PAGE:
The SC has stopped further cutting of trees on a plot where the Mumbai Metro wants to build a car shed. Government says the site is the most convenient for construction. Even before SC order, Bombay HC has rejected the arguments of activists and allowed cutting of trees.

Where do things stand in the Aarey Milk Colony tree-felling case matter?
A special Vacation Bench of the Supreme Court ordered “status quo [to] be maintained till the next date of hearing with respect to cutting of trees”. This means that while the Mumbai Metro Rail Corporation Limited (MMRCL) cannot cut any more trees at the site of the proposed car shed, it can go ahead with construction activity related to the project.

The court also directed that everyone arrested for protesting the felling of the trees should be released. All 29 individuals who had been arrested were released on bail on Sunday night.

The MMRCL had proposed — and had been permitted by the Brihanmumbai Municipal Corporation’s Tree Authority — to cut 2,185 trees, and transplant 460. The trees were cut to prepare car parking shed for people taking metro services.

How did the case reach the Supreme Court? What is the core issue?
A 21-year old Greater Noida-based law student, Rishav Ranjan, wrote to Chief Justice of India Ranjan Gogoi , seeking a stay on the cutting of trees for the MMRCL’s car shed located on 33 hectares land in Mumbai’s Aarey Colony. The site is on the bank of the Mithi River, with several channels and tributaries flowing into it — and construction for the “polluting industry” could flood Mumbai, he argued. The court accepted the letter as Public Interest Litigation (PIL) and set up the special Bench.

The tussle between environmental activists and the government over the Metro car shed has been ongoing since 2014. On Friday, the Bombay High Court dismissed four petitions challenging the decision to cut trees at Aarey. The petitioners had questioned the propriety and legality of the BMC Tree Authority’s permission for the tree-felling, and asked for Aarey to be declared a flood plain and a forest. Activists argue that Aarey is an extension of Sanjay Gandhi National Park, and that the car shed would pave the way for greater commercial exploitation of the area.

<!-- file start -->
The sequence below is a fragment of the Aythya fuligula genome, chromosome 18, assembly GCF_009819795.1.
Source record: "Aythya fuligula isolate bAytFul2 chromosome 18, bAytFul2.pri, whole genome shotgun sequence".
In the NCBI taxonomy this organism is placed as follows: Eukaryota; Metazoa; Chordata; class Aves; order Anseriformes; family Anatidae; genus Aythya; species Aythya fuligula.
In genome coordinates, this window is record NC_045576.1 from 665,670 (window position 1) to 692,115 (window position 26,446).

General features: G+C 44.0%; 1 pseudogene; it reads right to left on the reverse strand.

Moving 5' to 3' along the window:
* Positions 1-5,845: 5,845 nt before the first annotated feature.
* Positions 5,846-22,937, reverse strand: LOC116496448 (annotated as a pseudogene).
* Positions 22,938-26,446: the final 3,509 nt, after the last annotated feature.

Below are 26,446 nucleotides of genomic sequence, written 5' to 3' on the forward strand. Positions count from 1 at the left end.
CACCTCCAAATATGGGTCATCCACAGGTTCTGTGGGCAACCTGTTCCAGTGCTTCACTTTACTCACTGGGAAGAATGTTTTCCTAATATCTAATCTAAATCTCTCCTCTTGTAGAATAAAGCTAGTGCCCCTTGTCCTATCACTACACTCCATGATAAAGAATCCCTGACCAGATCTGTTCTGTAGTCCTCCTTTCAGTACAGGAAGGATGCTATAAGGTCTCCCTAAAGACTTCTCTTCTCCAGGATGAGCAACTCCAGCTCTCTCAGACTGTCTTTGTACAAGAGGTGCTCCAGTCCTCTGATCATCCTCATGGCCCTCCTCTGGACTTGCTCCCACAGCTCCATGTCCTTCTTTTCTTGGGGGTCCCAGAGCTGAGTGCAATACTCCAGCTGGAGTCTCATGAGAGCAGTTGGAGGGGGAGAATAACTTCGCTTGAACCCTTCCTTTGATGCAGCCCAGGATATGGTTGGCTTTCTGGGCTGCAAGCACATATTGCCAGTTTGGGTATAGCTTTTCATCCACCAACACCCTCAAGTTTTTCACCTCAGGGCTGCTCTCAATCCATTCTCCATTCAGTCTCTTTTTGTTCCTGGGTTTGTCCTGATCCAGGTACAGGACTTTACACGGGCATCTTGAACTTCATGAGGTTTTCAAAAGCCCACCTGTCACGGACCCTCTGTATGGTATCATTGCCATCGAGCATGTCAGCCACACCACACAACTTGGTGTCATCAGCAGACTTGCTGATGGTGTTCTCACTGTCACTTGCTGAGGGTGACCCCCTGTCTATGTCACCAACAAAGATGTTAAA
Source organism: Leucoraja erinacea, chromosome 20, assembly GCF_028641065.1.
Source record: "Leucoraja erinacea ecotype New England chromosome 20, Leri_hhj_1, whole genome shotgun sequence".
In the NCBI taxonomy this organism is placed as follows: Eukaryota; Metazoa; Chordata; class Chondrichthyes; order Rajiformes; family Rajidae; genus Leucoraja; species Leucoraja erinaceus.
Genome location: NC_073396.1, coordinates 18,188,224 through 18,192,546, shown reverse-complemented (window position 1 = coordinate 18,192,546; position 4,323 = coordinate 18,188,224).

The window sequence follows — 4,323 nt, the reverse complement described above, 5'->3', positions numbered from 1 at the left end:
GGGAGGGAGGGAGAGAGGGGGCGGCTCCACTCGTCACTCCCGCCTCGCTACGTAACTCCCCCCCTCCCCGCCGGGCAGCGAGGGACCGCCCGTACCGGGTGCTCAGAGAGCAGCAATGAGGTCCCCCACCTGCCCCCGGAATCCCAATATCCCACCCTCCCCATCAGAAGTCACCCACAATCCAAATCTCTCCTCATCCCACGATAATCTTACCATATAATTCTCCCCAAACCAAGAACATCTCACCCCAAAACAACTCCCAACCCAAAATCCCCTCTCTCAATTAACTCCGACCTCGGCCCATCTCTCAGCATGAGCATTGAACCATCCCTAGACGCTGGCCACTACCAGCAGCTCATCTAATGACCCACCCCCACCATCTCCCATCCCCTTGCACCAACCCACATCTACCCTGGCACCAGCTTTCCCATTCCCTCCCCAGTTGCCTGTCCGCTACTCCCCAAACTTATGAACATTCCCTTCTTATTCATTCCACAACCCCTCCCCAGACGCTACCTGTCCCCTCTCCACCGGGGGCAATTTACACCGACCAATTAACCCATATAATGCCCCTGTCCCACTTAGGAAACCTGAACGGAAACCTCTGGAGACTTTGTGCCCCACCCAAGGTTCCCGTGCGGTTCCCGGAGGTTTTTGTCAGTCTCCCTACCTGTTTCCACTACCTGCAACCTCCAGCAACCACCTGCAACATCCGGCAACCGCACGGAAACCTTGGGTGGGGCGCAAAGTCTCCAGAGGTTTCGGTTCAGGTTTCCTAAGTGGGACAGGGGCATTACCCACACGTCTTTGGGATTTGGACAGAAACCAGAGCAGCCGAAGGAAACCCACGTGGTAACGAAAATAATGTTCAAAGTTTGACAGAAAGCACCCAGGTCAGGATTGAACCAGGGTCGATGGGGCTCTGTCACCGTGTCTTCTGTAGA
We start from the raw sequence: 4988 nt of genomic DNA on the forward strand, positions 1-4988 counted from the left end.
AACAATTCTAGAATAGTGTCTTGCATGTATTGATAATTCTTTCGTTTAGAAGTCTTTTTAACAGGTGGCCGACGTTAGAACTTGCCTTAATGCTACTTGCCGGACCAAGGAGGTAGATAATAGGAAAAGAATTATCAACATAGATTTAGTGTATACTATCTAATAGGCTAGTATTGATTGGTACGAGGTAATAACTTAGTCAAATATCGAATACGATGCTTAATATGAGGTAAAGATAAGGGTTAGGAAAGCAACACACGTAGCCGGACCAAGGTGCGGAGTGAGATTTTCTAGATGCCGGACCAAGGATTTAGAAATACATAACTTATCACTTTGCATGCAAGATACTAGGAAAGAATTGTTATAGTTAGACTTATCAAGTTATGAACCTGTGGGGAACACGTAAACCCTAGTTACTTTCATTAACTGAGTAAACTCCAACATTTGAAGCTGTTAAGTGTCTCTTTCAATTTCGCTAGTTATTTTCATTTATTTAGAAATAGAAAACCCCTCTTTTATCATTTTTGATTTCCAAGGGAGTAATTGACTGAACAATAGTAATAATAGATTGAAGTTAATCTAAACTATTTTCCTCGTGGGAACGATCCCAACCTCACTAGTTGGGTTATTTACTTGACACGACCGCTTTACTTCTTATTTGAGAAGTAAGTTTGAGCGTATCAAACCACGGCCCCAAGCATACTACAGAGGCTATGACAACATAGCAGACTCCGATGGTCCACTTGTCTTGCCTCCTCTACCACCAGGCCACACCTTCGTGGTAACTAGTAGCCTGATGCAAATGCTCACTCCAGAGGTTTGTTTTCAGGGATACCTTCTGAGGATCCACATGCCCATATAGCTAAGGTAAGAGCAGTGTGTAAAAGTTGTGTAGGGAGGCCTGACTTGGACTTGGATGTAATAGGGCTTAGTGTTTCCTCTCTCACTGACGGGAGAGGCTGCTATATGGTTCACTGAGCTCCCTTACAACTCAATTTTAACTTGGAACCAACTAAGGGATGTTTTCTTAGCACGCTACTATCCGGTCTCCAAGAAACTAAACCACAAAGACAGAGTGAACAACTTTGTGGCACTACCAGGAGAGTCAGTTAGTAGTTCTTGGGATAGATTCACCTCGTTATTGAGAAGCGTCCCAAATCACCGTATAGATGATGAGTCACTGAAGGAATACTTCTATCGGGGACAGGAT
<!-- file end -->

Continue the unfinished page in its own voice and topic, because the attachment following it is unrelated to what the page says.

Why does Metro want the car shed here?
MMRCL argues that this land belongs to the state — it is with the Dairy Development Department — and therefore, the long, messy, and expensive process of acquisition can be avoided, with zero additional cost to citizens. Similar, land size can be acquired at cost of around Rs. 5,000 crores.

What kind of facility is proposed to be built at the Aarey site?
The proposed car shed will house washing, maintenance, and repair works facilities. A railway car shed is a “Red Category” industry, which causes the highest level of pollution. Activists say activities at the shed will generate oil, grease, and electrical waste, besides hazardous materials such as acid and paints. Effluents will be discharged into the Mithi, and could pollute the groundwater, they say. Also, construction of the depot will increase exploitation of ground water resources, they say.

MMRCL says it will set up mechanisms to prevent any kind of pollution. An existing ban on the setting up of Red Category industries on river banks was revoked in 2015.

What is the argument about the environmental cost of the project?
According to a report on “Biodiversity of Aarey Milk Colony and Film City” prepared by researchers Zeeshan A Mirza and Rajesh Sanap, the area is home to 86 species of butterfly, 90 species of spider, 46 species of reptiles, 34 species of wildflower, and nine leopards.

As per the BMC’s tree census, there about 4.5 lakh trees in Aarey, which is described as Mumbai’s green lung. Activists says the Aarey depot plot is the sole surviving natural floodplain of the Mithi, whose reclamation through construction and felling of trees would lead to greater inundation during the monsoon.

However, the proposed car shed will be set up on only 33 hectares, which is barely 2% of the 1,278 hectares of the green belt. The MMRCL has said that beyond this 33-hectare plot, no other part of Aarey will be disturbed, as the site is accessible by road from three sides.

Source: The Indian Express